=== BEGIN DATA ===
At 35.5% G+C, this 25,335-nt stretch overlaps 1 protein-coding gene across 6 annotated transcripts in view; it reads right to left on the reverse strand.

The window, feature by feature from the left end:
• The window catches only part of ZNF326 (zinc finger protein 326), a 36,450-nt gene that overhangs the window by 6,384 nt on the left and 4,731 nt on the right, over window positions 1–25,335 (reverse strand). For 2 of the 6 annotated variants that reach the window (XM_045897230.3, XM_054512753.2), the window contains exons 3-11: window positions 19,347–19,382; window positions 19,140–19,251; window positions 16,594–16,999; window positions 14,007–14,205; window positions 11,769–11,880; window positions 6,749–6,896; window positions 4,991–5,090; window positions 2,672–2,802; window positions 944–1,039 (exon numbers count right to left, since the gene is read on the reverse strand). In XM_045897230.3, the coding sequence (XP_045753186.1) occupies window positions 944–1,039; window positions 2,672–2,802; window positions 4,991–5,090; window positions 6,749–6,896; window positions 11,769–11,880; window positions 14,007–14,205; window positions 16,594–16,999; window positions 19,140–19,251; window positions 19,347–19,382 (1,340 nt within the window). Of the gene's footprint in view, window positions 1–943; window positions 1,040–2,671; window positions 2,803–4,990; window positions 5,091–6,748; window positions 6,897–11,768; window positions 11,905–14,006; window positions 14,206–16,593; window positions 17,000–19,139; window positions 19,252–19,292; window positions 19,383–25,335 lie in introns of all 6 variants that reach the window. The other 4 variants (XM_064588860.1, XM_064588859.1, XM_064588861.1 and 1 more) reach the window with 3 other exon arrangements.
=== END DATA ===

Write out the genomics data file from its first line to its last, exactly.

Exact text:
At 35.5% G+C, this 25,335-nt stretch overlaps 1 protein-coding gene across 6 annotated transcripts in view; it reads right to left on the reverse strand.

The window, feature by feature from the left end:
• The window catches only part of ZNF326 (zinc finger protein 326), a 36,450-nt gene that overhangs the window by 6,384 nt on the left and 4,731 nt on the right, over window positions 1–25,335 (reverse strand). For 2 of the 6 annotated variants that reach the window (XM_045897230.3, XM_054512753.2), the window contains exons 3-11: window positions 19,347–19,382; window positions 19,140–19,251; window positions 16,594–16,999; window positions 14,007–14,205; window positions 11,769–11,880; window positions 6,749–6,896; window positions 4,991–5,090; window positions 2,672–2,802; window positions 944–1,039 (exon numbers count right to left, since the gene is read on the reverse strand). In XM_045897230.3, the coding sequence (XP_045753186.1) occupies window positions 944–1,039; window positions 2,672–2,802; window positions 4,991–5,090; window positions 6,749–6,896; window positions 11,769–11,880; window positions 14,007–14,205; window positions 16,594–16,999; window positions 19,140–19,251; window positions 19,347–19,382 (1,340 nt within the window). Of the gene's footprint in view, window positions 1–943; window positions 1,040–2,671; window positions 2,803–4,990; window positions 5,091–6,748; window positions 6,897–11,768; window positions 11,905–14,006; window positions 14,206–16,593; window positions 17,000–19,139; window positions 19,252–19,292; window positions 19,383–25,335 lie in introns of all 6 variants that reach the window. The other 4 variants (XM_064588860.1, XM_064588859.1, XM_064588861.1 and 1 more) reach the window with 3 other exon arrangements.